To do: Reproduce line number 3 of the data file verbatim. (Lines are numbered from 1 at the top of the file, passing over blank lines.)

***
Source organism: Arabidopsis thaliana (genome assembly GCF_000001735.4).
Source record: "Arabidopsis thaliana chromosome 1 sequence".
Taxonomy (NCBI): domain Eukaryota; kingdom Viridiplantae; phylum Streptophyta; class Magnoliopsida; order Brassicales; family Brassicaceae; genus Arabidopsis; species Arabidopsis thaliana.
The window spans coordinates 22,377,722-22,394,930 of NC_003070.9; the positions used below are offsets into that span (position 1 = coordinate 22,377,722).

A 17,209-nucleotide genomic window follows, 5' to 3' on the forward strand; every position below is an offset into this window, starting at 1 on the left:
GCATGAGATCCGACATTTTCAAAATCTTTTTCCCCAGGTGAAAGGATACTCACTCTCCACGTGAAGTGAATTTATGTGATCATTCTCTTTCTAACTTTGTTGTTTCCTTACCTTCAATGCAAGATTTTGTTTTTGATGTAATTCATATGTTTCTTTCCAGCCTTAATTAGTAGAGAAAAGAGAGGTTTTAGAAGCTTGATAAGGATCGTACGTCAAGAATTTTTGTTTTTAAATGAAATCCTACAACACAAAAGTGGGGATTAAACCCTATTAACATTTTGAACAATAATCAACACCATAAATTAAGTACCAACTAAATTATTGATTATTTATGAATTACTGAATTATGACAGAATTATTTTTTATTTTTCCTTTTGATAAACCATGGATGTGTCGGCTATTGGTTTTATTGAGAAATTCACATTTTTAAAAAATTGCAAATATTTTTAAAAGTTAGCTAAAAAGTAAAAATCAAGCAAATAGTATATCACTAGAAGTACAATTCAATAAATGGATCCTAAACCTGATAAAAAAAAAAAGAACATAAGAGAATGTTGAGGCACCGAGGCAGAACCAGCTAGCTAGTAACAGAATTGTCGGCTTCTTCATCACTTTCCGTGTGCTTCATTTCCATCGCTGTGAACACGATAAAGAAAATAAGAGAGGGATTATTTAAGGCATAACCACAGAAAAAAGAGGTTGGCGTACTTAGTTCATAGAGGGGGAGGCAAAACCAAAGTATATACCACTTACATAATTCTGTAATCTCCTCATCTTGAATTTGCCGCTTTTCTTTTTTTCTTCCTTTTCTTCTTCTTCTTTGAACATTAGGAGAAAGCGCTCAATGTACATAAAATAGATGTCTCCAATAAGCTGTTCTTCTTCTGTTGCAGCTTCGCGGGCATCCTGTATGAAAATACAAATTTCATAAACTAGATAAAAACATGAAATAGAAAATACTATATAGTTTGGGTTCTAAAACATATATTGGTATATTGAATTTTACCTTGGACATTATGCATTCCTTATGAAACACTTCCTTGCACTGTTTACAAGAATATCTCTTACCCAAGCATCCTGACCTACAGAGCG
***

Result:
Taxonomy (NCBI): domain Eukaryota; kingdom Viridiplantae; phylum Streptophyta; class Magnoliopsida; order Brassicales; family Brassicaceae; genus Arabidopsis; species Arabidopsis thaliana.